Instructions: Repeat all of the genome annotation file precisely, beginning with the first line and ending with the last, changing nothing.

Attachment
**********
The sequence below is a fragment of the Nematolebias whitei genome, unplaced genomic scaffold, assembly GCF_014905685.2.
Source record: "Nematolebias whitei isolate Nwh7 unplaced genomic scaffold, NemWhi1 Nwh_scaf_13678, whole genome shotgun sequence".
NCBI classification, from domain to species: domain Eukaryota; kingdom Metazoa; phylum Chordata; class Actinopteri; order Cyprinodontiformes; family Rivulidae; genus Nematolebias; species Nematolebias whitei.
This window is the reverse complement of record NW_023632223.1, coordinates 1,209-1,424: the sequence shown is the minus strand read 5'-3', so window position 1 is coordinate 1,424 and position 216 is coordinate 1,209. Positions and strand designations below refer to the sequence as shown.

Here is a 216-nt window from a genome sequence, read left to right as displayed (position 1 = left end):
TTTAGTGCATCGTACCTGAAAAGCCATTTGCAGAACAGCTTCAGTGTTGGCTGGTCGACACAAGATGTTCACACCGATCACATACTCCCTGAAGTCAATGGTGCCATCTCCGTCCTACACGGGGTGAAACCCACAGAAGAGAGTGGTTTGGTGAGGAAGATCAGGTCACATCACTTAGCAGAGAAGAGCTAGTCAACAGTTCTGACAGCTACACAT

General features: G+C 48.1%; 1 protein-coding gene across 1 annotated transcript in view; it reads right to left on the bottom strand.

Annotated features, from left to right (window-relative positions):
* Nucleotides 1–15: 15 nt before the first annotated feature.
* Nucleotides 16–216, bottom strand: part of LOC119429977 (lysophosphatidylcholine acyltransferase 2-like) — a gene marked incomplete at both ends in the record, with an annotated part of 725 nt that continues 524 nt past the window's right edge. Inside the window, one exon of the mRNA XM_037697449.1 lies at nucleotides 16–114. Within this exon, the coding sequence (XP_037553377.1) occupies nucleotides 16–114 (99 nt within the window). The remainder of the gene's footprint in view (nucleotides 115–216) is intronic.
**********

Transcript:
The sequence below is a fragment of the Nematolebias whitei genome, unplaced genomic scaffold, assembly GCF_014905685.2.
Source record: "Nematolebias whitei isolate Nwh7 unplaced genomic scaffold, NemWhi1 Nwh_scaf_13678, whole genome shotgun sequence".
NCBI classification, from domain to species: domain Eukaryota; kingdom Metazoa; phylum Chordata; class Actinopteri; order Cyprinodontiformes; family Rivulidae; genus Nematolebias; species Nematolebias whitei.
This window is the reverse complement of record NW_023632223.1, coordinates 1,209-1,424: the sequence shown is the minus strand read 5'-3', so window position 1 is coordinate 1,424 and position 216 is coordinate 1,209. Positions and strand designations below refer to the sequence as shown.

Here is a 216-nt window from a genome sequence, read left to right as displayed (position 1 = left end):
TTTAGTGCATCGTACCTGAAAAGCCATTTGCAGAACAGCTTCAGTGTTGGCTGGTCGACACAAGATGTTCACACCGATCACATACTCCCTGAAGTCAATGGTGCCATCTCCGTCCTACACGGGGTGAAACCCACAGAAGAGAGTGGTTTGGTGAGGAAGATCAGGTCACATCACTTAGCAGAGAAGAGCTAGTCAACAGTTCTGACAGCTACACAT

General features: G+C 48.1%; 1 protein-coding gene across 1 annotated transcript in view; it reads right to left on the bottom strand.

Annotated features, from left to right (window-relative positions):
* Nucleotides 1–15: 15 nt before the first annotated feature.
* Nucleotides 16–216, bottom strand: part of LOC119429977 (lysophosphatidylcholine acyltransferase 2-like) — a gene marked incomplete at both ends in the record, with an annotated part of 725 nt that continues 524 nt past the window's right edge. Inside the window, one exon of the mRNA XM_037697449.1 lies at nucleotides 16–114. Within this exon, the coding sequence (XP_037553377.1) occupies nucleotides 16–114 (99 nt within the window). The remainder of the gene's footprint in view (nucleotides 115–216) is intronic.